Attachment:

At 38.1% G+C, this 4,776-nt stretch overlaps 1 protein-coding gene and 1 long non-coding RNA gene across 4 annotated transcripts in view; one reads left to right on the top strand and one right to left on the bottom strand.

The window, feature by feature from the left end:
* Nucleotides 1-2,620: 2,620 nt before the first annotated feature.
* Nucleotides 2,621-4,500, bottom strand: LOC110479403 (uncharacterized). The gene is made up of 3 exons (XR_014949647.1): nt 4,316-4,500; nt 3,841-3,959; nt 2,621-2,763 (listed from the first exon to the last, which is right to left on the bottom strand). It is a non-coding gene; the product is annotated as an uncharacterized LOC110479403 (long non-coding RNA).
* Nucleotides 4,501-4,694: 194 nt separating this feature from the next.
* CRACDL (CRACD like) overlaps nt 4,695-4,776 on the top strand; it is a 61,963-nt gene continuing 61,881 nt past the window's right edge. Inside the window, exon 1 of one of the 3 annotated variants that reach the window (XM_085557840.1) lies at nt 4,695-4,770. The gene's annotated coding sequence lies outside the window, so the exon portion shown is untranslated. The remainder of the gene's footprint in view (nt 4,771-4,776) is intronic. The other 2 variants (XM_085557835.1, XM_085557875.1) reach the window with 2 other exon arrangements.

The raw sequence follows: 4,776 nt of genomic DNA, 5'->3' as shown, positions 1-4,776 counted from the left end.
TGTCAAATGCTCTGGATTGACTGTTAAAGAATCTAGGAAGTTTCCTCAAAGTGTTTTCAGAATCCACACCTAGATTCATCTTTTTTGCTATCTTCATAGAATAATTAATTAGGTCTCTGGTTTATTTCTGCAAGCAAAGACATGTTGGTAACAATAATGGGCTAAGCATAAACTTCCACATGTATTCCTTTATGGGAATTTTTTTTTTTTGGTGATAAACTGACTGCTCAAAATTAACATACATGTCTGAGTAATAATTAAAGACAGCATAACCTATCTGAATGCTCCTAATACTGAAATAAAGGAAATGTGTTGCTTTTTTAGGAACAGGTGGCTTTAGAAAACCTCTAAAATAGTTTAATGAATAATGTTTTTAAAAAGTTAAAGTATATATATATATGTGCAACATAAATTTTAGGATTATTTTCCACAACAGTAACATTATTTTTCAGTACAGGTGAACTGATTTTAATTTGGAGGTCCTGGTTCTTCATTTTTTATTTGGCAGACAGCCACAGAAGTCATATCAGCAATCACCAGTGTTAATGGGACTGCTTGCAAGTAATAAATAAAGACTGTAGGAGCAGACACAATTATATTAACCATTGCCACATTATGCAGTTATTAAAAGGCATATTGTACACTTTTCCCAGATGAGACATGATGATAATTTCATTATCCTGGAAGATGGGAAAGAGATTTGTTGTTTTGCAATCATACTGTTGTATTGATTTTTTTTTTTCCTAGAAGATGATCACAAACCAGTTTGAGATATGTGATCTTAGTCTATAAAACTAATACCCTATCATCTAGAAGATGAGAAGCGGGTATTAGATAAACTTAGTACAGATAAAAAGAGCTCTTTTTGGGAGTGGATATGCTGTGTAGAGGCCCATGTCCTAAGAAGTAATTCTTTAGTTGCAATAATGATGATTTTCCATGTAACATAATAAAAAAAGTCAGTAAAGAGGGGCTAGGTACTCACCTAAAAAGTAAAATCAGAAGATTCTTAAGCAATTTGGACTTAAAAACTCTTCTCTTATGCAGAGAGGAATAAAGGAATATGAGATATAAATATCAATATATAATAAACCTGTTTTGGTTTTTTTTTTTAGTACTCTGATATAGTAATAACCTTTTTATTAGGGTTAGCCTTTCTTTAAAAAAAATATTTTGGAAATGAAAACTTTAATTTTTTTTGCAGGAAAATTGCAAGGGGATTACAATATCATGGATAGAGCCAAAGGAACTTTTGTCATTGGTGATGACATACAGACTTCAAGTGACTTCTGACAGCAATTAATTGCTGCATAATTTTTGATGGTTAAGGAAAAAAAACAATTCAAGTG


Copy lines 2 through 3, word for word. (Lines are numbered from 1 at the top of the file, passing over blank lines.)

The window, feature by feature from the left end:
* Nucleotides 1-2,620: 2,620 nt before the first annotated feature.